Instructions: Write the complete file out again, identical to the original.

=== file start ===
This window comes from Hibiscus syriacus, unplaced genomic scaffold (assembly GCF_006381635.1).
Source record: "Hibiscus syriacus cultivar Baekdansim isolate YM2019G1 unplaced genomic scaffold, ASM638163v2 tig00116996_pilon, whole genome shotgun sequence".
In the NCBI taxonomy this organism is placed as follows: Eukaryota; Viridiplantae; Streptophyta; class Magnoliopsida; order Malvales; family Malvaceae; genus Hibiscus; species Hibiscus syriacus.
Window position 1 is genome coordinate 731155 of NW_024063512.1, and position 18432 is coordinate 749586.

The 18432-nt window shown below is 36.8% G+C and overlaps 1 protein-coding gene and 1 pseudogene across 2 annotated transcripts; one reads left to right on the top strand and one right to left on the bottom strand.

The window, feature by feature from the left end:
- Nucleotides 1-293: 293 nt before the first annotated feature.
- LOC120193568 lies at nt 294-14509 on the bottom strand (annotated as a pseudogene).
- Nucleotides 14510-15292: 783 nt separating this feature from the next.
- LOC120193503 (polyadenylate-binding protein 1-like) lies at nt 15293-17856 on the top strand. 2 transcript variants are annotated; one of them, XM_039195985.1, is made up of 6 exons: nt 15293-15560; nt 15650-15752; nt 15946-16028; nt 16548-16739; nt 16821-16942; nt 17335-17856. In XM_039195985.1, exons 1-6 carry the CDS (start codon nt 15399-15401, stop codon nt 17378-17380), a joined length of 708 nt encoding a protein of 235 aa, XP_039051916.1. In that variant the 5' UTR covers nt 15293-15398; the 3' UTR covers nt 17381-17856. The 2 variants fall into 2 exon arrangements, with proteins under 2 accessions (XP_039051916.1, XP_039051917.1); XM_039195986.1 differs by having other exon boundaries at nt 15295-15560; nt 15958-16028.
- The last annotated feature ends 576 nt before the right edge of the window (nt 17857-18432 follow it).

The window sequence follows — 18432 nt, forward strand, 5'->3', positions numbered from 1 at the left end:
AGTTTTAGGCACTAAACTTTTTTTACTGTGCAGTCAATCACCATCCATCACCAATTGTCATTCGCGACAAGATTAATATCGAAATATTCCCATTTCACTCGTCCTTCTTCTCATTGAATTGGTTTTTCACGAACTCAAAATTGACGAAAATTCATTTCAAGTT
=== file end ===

This window comes from Hibiscus syriacus, unplaced genomic scaffold (assembly GCF_006381635.1).
Source record: "Hibiscus syriacus cultivar Baekdansim isolate YM2019G1 unplaced genomic scaffold, ASM638163v2 tig00116996_pilon, whole genome shotgun sequence".
In the NCBI taxonomy this organism is placed as follows: Eukaryota; Viridiplantae; Streptophyta; class Magnoliopsida; order Malvales; family Malvaceae; genus Hibiscus; species Hibiscus syriacus.
Window position 1 is genome coordinate 731155 of NW_024063512.1, and position 18432 is coordinate 749586.

The 18432-nt window shown below is 36.8% G+C and overlaps 1 protein-coding gene and 1 pseudogene across 2 annotated transcripts; one reads left to right on the top strand and one right to left on the bottom strand.

The window, feature by feature from the left end:
- Nucleotides 1-293: 293 nt before the first annotated feature.
- LOC120193568 lies at nt 294-14509 on the bottom strand (annotated as a pseudogene).
- Nucleotides 14510-15292: 783 nt separating this feature from the next.
- LOC120193503 (polyadenylate-binding protein 1-like) lies at nt 15293-17856 on the top strand. 2 transcript variants are annotated; one of them, XM_039195985.1, is made up of 6 exons: nt 15293-15560; nt 15650-15752; nt 15946-16028; nt 16548-16739; nt 16821-16942; nt 17335-17856. In XM_039195985.1, exons 1-6 carry the CDS (start codon nt 15399-15401, stop codon nt 17378-17380), a joined length of 708 nt encoding a protein of 235 aa, XP_039051916.1. In that variant the 5' UTR covers nt 15293-15398; the 3' UTR covers nt 17381-17856. The 2 variants fall into 2 exon arrangements, with proteins under 2 accessions (XP_039051916.1, XP_039051917.1); XM_039195986.1 differs by having other exon boundaries at nt 15295-15560; nt 15958-16028.
- The last annotated feature ends 576 nt before the right edge of the window (nt 17857-18432 follow it).

The window sequence follows — 18432 nt, forward strand, 5'->3', positions numbered from 1 at the left end:
AGTTTTAGGCACTAAACTTTTTTTACTGTGCAGTCAATCACCATCCATCACCAATTGTCATTCGCGACAAGATTAATATCGAAATATTCCCATTTCACTCGTCCTTCTTCTCATTGAATTGGTTTTTCACGAACTCAAAATTGACGAAAATTCATTTCAAGTT